1819. The Tourists' New Guide, containing a description of the Lakes, Mountains, and Scenery in Cumberland, Westmorland, and Lancashire (the result of eighteen years' residence in Ambleside and Keswick), two volumes, Kendal, 1819; with a description of the aquatint plates, published 1819. With twelve plates, £1. Is., also done in sepia, dated 1st August, 1819. With twenty-four plates, £2. 2s. (Some of the original drawings still in possession of Mr. Mayson.)
1819. Forty Views of Buildings and Bridges, etched, no date, but with watermark of 1819, 131in. by 9 in., of Ambleside, Keswick, &c. 1819. A Set of Etchings of Buildings in Ambleside, &c. (watermark 1819), undated, 22 in. by 17in.
1820. Twelve Coloured Prints of Views of the principal Lakes, published 1st August, 25in. by 173in., £10. IOS.
1820. Sepia and Coloured Prints, dated June 1st, 22in. by 15in., £7. 10s. (twelve views of the Lakes).
1821. Twelve Coloured Views of the Lakes, dated June 1st, 12in. by 8in., £3. 3s.
1821. Forty Views of Ambleside and Keswick, etched from nature, by Wm. Green, 21in. by 15in.
*7. Derwent Water and Bassenthwaite in the distance. *8. One, subject not named.
9, 10. (Two Water-colour drawings, 19in. by 13in. About same date.
12. Old Bridge in Borrowdale, and two others in the British Museum. 13.
14. Raven Crag, Thirlmere, in South Kensington.
15. The Old Market House, Ambleside.
16. The Old Commercial Hotel, Market Place.
17. Same subjects, in possession of Mrs. Garside, Ambleside.
* These were in 1882 in possession of his nephew, Mr. B. H. Green, Plas Fron Dêg, Llandudno.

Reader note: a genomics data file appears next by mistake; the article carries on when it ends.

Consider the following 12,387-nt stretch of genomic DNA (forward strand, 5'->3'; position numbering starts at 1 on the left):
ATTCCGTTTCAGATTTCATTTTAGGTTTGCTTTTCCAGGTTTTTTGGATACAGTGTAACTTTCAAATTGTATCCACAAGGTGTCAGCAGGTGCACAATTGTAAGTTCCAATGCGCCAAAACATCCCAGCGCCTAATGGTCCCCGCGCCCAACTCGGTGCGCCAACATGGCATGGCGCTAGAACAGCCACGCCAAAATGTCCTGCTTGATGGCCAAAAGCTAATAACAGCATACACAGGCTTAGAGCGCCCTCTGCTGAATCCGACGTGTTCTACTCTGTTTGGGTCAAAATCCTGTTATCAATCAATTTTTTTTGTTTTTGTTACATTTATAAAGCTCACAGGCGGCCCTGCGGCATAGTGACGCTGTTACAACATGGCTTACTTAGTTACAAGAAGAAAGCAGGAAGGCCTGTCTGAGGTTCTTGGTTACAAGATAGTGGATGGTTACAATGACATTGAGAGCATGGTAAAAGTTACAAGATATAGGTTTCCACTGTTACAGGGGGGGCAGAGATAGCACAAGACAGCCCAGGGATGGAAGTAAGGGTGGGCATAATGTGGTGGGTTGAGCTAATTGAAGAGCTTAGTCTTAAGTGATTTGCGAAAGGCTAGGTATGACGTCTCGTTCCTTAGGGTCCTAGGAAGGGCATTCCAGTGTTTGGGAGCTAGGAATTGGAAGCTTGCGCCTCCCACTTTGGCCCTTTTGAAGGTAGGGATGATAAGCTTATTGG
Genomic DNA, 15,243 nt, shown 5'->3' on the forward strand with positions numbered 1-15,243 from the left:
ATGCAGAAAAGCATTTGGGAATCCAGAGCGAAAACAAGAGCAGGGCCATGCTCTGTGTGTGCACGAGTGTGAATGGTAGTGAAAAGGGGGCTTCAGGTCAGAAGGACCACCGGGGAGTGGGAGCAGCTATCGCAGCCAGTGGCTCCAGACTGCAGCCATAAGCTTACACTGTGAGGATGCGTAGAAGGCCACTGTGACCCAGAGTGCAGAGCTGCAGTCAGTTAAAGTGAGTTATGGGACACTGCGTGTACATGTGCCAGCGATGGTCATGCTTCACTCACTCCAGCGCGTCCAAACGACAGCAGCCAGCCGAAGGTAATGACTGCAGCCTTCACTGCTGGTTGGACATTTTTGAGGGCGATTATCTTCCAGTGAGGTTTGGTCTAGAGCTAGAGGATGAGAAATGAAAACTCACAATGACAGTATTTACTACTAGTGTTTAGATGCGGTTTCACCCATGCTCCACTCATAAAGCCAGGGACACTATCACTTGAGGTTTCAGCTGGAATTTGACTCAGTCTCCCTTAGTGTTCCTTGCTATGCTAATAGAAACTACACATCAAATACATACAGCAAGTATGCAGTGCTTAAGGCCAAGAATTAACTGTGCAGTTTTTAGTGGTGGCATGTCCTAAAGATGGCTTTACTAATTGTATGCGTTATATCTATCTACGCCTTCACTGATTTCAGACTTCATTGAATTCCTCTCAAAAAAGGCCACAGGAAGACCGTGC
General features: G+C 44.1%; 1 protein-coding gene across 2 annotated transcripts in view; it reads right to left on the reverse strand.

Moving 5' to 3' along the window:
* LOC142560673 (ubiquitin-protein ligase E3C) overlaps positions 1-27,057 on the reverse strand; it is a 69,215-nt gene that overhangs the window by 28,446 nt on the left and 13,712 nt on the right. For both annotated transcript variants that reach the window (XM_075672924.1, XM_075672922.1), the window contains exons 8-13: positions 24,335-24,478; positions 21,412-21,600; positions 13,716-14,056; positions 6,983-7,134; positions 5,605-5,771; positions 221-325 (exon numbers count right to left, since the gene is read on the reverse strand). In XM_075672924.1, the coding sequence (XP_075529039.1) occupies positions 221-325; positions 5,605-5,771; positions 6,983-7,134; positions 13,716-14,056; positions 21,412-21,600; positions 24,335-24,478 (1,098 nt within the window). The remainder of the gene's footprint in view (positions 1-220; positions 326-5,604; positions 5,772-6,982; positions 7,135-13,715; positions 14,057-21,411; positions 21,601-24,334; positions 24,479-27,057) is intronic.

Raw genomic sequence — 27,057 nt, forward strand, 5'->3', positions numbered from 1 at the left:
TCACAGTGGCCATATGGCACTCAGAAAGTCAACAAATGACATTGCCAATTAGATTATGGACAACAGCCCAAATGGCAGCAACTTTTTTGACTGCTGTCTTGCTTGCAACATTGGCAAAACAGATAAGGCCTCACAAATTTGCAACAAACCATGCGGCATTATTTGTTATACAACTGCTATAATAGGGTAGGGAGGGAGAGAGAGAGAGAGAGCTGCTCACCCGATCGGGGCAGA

Green is noticed by a French traveller, Mr. L. Simond,* who paid a visit to the lakes in 1811, which is worth quoting in full, as the information is valuable: "Avant de quitter Windermere, je dois faire mention d'un artiste peu connu, Mr. Green, qui réside parmi ces montagnes, à Ambleside principelement, depuis 10 ans. Il a etudié le détail de leurs formes et leur physionomie, et les rend d'une manière aussi exacte qu' originale, et d'autant plus nouvelle, que les artistes ont tous une maniére commune et de convention en fait de montagnes; celles de Monsieur Green sont de véritables montagnes; il dit qu'il en connâit l'anatomie: il a raison. Il a gravé à l'eau forte 60 grandes planches, formant autant d'études excellents; c'est-à-dire, qu'il grave le trait seulement à l'eau forte, à la manière du crayon, et lave ensuite à l'encre de la Chine. Il vend ces études 5sh: chacune, gravées au trait seulement, ou £1. IIS. 6d., fines à l'encre de la Chine." That is:
"Before leaving Windermere, I must mention an artist, who is but little known, Mr. Green, who has resided amongst the mountains, chiefly at Ambleside, during the last ten years. He has studied the details of their forms and physiognomy and renders them in a manner both truthful and original. Moreover, his novel method is notable, as the artists have all a conventional and uniform style in regard to the representation of
* See Voyage en Angleterre pendant les années 1810 et 1811, par Louis Simond. 2 vols. Paris, 1817. Second edition, pp. 497-498, vol. i.